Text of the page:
Last week, I wrote that it was “fair to wonder” how forceful Bill Belichick would be in support of social justice causes during the racial reckoning we are witnessing Tuesday night, Belichick made a statement about it. And now it’s fair to follow up on that.
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Speaking during a virtual event honoring safety Devin McCourty and raising funds for an organization McCourty has partnered with called “Boston Uncornered,” Belichick said he would “increase” his role in supporting social justice. McCourty, Belichick said, was his inspiration for doing so.
"Conversations across our country and within our team will help lead to paving the way for a better future,” Belichick said, according to ESPN’s Mike Reiss. “Following your lead, and the example of other incredible men on our team, I look forward to increasing my role in this process. Healthy discussion leads to actions. And actions that you have brought to the forefront have resulted in progress."
Belichick did enable conversations within the team last week. After my column was posted, a nugget was dropped saying that Belichick was “a part of discussions” during virtual team meetings. Matthew Slater told Phil Perry on the Next Pats Podcast that Belichick was open to the talks and listened. It was reported that Belichick had Rashaan Hall, director of the ACLU’s racial justice program in Massachusetts, speak to the team.
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It was a cascade of nuggets and round of public congratulations followed. But for one player, there was still some ambiguity as to how far Belichick would go.
He wondered if the column I wrote would make Belichick say something publicly. When I followed up about Belichick’s role in the team conversations, he said: “I don’t know his personal thoughts, but he definitely let the discussion go on.”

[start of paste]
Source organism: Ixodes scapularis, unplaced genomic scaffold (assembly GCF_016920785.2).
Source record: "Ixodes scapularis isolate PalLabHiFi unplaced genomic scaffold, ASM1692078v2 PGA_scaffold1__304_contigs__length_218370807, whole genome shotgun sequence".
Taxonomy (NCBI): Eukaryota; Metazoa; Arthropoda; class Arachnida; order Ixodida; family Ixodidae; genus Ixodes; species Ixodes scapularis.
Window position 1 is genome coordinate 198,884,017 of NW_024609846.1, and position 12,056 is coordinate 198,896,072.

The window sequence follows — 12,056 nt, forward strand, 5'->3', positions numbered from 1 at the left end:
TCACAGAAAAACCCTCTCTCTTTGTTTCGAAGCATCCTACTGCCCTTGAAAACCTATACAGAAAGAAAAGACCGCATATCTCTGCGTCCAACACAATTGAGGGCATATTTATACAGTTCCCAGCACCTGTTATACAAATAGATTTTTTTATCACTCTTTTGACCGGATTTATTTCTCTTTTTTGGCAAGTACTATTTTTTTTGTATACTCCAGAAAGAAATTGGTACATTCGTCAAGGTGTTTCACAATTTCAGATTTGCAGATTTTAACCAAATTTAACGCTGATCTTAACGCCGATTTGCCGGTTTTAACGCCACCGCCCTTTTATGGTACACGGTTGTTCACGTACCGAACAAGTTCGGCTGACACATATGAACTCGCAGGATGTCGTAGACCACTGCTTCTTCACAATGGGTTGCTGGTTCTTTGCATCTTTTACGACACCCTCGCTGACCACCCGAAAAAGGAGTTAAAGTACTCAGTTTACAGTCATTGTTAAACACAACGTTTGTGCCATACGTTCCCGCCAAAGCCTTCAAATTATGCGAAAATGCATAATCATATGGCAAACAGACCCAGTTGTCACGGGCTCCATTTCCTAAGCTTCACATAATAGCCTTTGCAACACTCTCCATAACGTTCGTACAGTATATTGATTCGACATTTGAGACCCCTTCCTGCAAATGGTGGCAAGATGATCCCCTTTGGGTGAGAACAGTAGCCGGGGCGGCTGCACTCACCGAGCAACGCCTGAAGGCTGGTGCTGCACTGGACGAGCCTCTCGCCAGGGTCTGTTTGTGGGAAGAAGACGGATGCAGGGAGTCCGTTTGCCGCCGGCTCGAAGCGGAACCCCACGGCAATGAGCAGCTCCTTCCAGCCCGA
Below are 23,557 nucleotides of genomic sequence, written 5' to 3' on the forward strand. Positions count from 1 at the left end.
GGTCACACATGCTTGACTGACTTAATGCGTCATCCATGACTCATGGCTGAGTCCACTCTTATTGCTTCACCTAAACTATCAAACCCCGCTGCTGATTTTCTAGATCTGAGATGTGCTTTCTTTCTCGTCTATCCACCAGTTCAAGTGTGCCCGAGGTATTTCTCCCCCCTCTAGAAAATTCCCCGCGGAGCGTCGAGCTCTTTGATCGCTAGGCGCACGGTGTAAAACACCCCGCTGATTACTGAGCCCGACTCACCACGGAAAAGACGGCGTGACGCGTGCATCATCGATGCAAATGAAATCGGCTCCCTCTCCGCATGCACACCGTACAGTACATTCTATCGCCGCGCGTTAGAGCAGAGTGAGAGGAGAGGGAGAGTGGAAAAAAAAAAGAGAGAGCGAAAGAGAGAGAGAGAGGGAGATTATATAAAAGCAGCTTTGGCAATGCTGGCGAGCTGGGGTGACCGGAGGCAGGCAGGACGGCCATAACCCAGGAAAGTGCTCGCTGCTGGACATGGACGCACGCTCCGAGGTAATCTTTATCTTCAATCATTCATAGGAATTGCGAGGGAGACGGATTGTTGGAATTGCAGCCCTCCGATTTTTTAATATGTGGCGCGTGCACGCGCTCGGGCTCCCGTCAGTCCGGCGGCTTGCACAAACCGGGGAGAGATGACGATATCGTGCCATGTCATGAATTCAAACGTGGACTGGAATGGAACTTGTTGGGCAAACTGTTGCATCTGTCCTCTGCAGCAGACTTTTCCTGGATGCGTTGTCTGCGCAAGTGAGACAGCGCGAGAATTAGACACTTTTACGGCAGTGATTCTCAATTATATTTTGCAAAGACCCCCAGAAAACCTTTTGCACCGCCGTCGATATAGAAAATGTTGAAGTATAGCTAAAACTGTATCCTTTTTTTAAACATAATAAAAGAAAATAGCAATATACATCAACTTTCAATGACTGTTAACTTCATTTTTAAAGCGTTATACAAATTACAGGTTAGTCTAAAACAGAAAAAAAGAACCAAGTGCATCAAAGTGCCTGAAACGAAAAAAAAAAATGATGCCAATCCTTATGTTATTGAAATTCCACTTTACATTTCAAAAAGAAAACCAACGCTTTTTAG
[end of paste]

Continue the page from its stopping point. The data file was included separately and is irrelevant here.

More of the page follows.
Tuesday night’s statement is a concrete, public representation of where Belichick stands.
I heard it Friday and I’m sure to hear it again today and for the rest of the week. “Bill Belichick doesn’t owe anyone an explanation, statement or vow.”
Well, that’s easy for you to say. Whether he “owed” it or not, where he stood and what he would do to help was something some of his players wanted to know.
Tuesday night, Belichick DID say something. He didn’t rend his garments. But he did pledge greater involvement.
Will that be vocal? The weight of Belichick’s words is greater than anybody else in the NFL, almost anyone in the country.
He’s 68. He grew up in Annapolis. His respect and devotion to the Naval Academy, his sense of history, his pride in America are all well-documented. For 45 years, he’s worked in an industry unlike any other when it comes to racial dynamics. His “brand” is hard work, discipline, preparation, doing one’s job and not seeking fanfare, limelight or congratulations.
There’s a disconnect between what players are protesting for – racial justice – and what their protests are being bastardized to represent – disrespecting the flag, the anthem or the military.
I can’t think of any voice that would speak to Americans resistant to understanding the difference than Bill Belichick’s.
Does Belichick “increasing his role” mean he’d go that far? I don’t know. But on Tuesday night, a good, powerful and persuasive man said he was in. No qualifiers. And the fair thing to do is highlight it.